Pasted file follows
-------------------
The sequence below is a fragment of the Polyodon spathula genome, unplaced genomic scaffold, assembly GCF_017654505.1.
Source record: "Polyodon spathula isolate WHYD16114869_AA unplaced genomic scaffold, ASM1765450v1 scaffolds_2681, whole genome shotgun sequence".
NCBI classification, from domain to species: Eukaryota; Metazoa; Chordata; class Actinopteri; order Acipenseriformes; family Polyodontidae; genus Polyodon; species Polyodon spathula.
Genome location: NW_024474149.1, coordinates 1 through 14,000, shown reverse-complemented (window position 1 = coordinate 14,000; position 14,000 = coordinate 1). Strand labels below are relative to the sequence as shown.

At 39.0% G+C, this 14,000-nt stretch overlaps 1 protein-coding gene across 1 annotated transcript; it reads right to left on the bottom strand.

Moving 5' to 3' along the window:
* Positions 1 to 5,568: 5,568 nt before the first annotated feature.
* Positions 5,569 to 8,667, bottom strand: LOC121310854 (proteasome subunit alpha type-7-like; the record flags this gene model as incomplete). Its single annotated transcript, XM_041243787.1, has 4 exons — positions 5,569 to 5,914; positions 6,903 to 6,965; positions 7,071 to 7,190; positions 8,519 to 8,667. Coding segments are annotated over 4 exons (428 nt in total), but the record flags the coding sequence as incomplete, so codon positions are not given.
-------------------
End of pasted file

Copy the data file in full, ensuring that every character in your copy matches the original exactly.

The sequence below is a fragment of the Polyodon spathula genome, unplaced genomic scaffold, assembly GCF_017654505.1.
Source record: "Polyodon spathula isolate WHYD16114869_AA unplaced genomic scaffold, ASM1765450v1 scaffolds_2681, whole genome shotgun sequence".
NCBI classification, from domain to species: Eukaryota; Metazoa; Chordata; class Actinopteri; order Acipenseriformes; family Polyodontidae; genus Polyodon; species Polyodon spathula.
Genome location: NW_024474149.1, coordinates 1 through 14,000, shown reverse-complemented (window position 1 = coordinate 14,000; position 14,000 = coordinate 1). Strand labels below are relative to the sequence as shown.

At 39.0% G+C, this 14,000-nt stretch overlaps 1 protein-coding gene across 1 annotated transcript; it reads right to left on the bottom strand.

Moving 5' to 3' along the window:
* Positions 1 to 5,568: 5,568 nt before the first annotated feature.
* Positions 5,569 to 8,667, bottom strand: LOC121310854 (proteasome subunit alpha type-7-like; the record flags this gene model as incomplete). Its single annotated transcript, XM_041243787.1, has 4 exons — positions 5,569 to 5,914; positions 6,903 to 6,965; positions 7,071 to 7,190; positions 8,519 to 8,667. Coding segments are annotated over 4 exons (428 nt in total), but the record flags the coding sequence as incomplete, so codon positions are not given.